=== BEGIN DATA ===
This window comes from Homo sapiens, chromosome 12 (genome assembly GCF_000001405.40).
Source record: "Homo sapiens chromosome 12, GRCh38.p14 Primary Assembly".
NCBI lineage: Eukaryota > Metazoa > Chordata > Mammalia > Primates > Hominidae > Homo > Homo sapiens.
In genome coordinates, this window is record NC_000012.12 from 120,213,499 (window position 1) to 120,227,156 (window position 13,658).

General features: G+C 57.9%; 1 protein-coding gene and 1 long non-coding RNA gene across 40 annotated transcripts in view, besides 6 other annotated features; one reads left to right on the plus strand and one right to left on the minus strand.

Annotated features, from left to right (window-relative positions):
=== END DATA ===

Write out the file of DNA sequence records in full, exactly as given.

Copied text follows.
This window comes from Homo sapiens, chromosome 12 (genome assembly GCF_000001405.40).
Source record: "Homo sapiens chromosome 12, GRCh38.p14 Primary Assembly".
NCBI lineage: Eukaryota > Metazoa > Chordata > Mammalia > Primates > Hominidae > Homo > Homo sapiens.
In genome coordinates, this window is record NC_000012.12 from 120,213,499 (window position 1) to 120,227,156 (window position 13,658).

General features: G+C 57.9%; 1 protein-coding gene and 1 long non-coding RNA gene across 40 annotated transcripts in view, besides 6 other annotated features; one reads left to right on the plus strand and one right to left on the minus strand.

Annotated features, from left to right (window-relative positions):